Guinea and Vanuatu had their ability to vote at the United Nations restored on Monday, having been denied the right at the beginning of the month over their failure to pay their dues to the world body, a UN spokeswoman said.
"The General Assembly took note that Guinea, Iran and Vanuatu have made the payments necessary to reduce their arrears below the amounts specified in Article 19 of the Charter," U.N. spokeswoman Paulina Kubiak said.
"This means that they can resume voting in the General Assembly," she said.
Under Article 19, any country can have their voting rights in the General Assembly suspended if their payment arrears are equal to or greater than the contribution due for the past two full years.
The payment Friday of more than $18 million by Iran, via an account in Seoul and most likely with the approval of the United States, which has imposed heavy financial sanctions on Tehran, had been announced at the end of last week by UN sources and confirmed by South Korea.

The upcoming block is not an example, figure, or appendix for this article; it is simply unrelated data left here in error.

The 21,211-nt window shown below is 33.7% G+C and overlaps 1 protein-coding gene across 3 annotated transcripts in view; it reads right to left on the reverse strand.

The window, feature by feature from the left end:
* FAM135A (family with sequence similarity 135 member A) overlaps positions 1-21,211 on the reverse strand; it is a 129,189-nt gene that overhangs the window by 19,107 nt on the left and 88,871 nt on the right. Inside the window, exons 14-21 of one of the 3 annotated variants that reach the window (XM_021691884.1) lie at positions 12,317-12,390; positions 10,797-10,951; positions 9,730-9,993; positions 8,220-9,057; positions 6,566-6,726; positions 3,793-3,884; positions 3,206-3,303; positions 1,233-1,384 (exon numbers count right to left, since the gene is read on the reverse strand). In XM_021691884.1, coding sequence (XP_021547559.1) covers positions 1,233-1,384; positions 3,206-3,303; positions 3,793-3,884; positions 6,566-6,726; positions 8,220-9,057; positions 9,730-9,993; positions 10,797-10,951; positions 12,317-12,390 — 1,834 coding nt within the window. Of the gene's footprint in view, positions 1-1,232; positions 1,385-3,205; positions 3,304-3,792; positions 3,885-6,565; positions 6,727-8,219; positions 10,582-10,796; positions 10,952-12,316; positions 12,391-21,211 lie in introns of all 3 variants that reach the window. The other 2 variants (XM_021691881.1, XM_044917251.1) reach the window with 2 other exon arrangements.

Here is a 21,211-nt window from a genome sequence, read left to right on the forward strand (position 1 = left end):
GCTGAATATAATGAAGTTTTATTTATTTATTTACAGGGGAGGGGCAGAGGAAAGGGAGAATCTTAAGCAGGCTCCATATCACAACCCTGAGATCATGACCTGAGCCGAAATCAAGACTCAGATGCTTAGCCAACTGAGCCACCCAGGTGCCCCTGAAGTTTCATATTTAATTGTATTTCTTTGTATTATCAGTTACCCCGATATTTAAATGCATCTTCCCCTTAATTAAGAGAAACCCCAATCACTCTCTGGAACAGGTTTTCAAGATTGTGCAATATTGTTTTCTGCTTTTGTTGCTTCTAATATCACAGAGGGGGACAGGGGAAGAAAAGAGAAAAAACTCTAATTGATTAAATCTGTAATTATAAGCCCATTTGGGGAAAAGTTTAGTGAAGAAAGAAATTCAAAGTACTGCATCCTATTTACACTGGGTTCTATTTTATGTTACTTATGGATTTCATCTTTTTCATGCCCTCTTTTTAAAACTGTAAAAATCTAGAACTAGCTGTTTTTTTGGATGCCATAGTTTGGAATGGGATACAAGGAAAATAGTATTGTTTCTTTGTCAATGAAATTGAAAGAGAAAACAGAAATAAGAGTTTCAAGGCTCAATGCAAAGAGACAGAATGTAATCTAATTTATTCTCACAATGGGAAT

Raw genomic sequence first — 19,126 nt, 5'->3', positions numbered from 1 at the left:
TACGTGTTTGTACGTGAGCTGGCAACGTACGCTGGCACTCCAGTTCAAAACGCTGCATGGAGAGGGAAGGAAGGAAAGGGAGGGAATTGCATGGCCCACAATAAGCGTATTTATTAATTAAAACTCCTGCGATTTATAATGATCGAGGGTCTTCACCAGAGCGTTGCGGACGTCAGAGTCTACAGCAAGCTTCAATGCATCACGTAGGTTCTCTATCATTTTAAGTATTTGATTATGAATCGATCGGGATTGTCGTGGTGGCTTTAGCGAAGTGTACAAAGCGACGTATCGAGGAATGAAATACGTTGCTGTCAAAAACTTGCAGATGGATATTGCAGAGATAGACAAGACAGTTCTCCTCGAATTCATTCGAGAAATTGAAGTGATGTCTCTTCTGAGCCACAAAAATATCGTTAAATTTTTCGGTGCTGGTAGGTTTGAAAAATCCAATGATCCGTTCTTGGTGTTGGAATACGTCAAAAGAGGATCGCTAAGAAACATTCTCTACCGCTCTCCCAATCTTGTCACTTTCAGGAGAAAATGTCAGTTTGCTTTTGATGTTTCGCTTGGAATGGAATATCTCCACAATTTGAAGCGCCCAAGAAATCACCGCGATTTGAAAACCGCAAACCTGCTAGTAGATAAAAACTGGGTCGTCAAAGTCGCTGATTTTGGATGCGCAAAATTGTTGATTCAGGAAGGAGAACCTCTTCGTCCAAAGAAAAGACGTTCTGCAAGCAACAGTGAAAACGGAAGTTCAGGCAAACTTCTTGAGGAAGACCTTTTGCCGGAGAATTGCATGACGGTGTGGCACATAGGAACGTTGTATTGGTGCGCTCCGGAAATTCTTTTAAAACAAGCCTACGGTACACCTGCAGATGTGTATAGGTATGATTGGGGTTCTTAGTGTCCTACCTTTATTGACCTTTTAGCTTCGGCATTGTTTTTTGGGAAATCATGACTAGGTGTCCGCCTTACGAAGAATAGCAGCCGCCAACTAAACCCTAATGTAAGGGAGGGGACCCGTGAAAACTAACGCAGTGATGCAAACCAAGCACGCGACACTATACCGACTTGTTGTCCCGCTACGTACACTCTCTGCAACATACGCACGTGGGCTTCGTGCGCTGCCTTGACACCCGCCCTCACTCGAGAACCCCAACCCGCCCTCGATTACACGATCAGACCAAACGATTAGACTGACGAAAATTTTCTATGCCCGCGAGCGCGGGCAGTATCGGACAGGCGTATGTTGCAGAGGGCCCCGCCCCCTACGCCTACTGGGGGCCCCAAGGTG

For their part, Guinea had to pay at least $40,000 and Vanuatu at least $194 to recover their right to vote.
Kubiak later added three other countries that lost their U.N. voting rights in early January had also recovered them after paying the minimum arrears required last week.
Those countries were Sudan, which had to pay about $300,000, Antigua and Barbuda, which owed some $37,000 and Congo-Brazzaville, with around $73,000 in arrears, said the spokeswoman.
On the other hand, Venezuela, which is facing a minimum payment of nearly $40 million, and Papua New Guinea, which must pay just over $13,000, remain deprived of the right to vote, according to the U.N.
They are the only two countries out of the 193 members of the United Nations that will not be able to participate in votes this year.